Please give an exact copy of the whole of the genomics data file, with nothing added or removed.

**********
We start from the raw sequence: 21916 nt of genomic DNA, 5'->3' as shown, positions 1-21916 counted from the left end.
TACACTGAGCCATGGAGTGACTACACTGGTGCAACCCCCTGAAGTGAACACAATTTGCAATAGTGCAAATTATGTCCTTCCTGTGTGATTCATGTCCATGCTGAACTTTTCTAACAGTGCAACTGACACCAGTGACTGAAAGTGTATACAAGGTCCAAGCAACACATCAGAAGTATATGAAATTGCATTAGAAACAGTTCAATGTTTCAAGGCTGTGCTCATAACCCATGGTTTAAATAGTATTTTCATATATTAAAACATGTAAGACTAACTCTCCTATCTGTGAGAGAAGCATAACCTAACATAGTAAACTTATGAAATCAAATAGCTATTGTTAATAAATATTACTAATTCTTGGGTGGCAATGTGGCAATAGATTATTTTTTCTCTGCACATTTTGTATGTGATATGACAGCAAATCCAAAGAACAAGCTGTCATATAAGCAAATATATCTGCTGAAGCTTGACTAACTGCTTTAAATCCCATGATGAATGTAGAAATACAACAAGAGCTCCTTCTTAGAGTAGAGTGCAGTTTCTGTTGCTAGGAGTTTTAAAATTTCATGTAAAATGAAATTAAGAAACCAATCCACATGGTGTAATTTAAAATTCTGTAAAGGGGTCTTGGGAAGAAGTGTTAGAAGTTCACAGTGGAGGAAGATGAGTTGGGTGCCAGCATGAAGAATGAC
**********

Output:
We start from the raw sequence: 21916 nt of genomic DNA, 5'->3' as shown, positions 1-21916 counted from the left end.
TACACTGAGCCATGGAGTGACTACACTGGTGCAACCCCCTGAAGTGAACACAATTTGCAATAGTGCAAATTATGTCCTTCCTGTGTGATTCATGTCCATGCTGAACTTTTCTAACAGTGCAACTGACACCAGTGACTGAAAGTGTATACAAGGTCCAAGCAACACATCAGAAGTATATGAAATTGCATTAGAAACAGTTCAATGTTTCAAGGCTGTGCTCATAACCCATGGTTTAAATAGTATTTTCATATATTAAAACATGTAAGACTAACTCTCCTATCTGTGAGAGAAGCATAACCTAACATAGTAAACTTATGAAATCAAATAGCTATTGTTAATAAATATTACTAATTCTTGGGTGGCAATGTGGCAATAGATTATTTTTTCTCTGCACATTTTGTATGTGATATGACAGCAAATCCAAAGAACAAGCTGTCATATAAGCAAATATATCTGCTGAAGCTTGACTAACTGCTTTAAATCCCATGATGAATGTAGAAATACAACAAGAGCTCCTTCTTAGAGTAGAGTGCAGTTTCTGTTGCTAGGAGTTTTAAAATTTCATGTAAAATGAAATTAAGAAACCAATCCACATGGTGTAATTTAAAATTCTGTAAAGGGGTCTTGGGAAGAAGTGTTAGAAGTTCACAGTGGAGGAAGATGAGTTGGGTGCCAGCATGAAGAATGAC